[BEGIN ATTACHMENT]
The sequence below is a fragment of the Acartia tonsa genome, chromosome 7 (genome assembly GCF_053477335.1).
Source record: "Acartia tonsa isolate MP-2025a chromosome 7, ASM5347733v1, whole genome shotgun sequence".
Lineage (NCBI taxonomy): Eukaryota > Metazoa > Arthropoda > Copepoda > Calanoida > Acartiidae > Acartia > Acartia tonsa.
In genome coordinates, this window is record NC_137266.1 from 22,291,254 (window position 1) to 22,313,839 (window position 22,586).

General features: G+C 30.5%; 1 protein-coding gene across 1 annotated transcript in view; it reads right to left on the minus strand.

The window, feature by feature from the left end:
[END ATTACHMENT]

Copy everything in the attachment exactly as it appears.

The sequence below is a fragment of the Acartia tonsa genome, chromosome 7 (genome assembly GCF_053477335.1).
Source record: "Acartia tonsa isolate MP-2025a chromosome 7, ASM5347733v1, whole genome shotgun sequence".
Lineage (NCBI taxonomy): Eukaryota > Metazoa > Arthropoda > Copepoda > Calanoida > Acartiidae > Acartia > Acartia tonsa.
In genome coordinates, this window is record NC_137266.1 from 22,291,254 (window position 1) to 22,313,839 (window position 22,586).

General features: G+C 30.5%; 1 protein-coding gene across 1 annotated transcript in view; it reads right to left on the minus strand.

The window, feature by feature from the left end: